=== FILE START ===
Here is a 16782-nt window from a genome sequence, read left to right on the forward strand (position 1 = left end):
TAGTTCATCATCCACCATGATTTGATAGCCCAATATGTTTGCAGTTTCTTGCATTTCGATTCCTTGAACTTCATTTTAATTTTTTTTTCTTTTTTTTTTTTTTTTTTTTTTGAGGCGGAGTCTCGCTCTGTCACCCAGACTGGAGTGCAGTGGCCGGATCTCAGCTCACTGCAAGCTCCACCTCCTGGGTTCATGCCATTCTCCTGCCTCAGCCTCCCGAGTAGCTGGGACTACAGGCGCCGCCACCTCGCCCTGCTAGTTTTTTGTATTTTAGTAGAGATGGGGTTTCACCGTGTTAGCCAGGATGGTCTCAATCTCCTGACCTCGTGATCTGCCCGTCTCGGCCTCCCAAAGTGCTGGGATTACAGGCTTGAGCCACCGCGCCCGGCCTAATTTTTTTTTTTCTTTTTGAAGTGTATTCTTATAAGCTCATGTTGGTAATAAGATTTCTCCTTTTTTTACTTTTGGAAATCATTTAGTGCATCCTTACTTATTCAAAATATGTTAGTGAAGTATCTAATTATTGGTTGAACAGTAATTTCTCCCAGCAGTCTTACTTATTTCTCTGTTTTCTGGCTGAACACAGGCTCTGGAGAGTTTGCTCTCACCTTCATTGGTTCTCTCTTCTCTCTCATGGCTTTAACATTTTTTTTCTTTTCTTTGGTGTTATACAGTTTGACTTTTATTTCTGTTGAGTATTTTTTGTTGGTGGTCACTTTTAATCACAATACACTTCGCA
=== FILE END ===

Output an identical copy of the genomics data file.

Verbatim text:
Here is a 16782-nt window from a genome sequence, read left to right on the forward strand (position 1 = left end):
TAGTTCATCATCCACCATGATTTGATAGCCCAATATGTTTGCAGTTTCTTGCATTTCGATTCCTTGAACTTCATTTTAATTTTTTTTTCTTTTTTTTTTTTTTTTTTTTTTGAGGCGGAGTCTCGCTCTGTCACCCAGACTGGAGTGCAGTGGCCGGATCTCAGCTCACTGCAAGCTCCACCTCCTGGGTTCATGCCATTCTCCTGCCTCAGCCTCCCGAGTAGCTGGGACTACAGGCGCCGCCACCTCGCCCTGCTAGTTTTTTGTATTTTAGTAGAGATGGGGTTTCACCGTGTTAGCCAGGATGGTCTCAATCTCCTGACCTCGTGATCTGCCCGTCTCGGCCTCCCAAAGTGCTGGGATTACAGGCTTGAGCCACCGCGCCCGGCCTAATTTTTTTTTTTCTTTTTGAAGTGTATTCTTATAAGCTCATGTTGGTAATAAGATTTCTCCTTTTTTTACTTTTGGAAATCATTTAGTGCATCCTTACTTATTCAAAATATGTTAGTGAAGTATCTAATTATTGGTTGAACAGTAATTTCTCCCAGCAGTCTTACTTATTTCTCTGTTTTCTGGCTGAACACAGGCTCTGGAGAGTTTGCTCTCACCTTCATTGGTTCTCTCTTCTCTCTCATGGCTTTAACATTTTTTTTCTTTTCTTTGGTGTTATACAGTTTGACTTTTATTTCTGTTGAGTATTTTTTGTTGGTGGTCACTTTTAATCACAATACACTTCGCA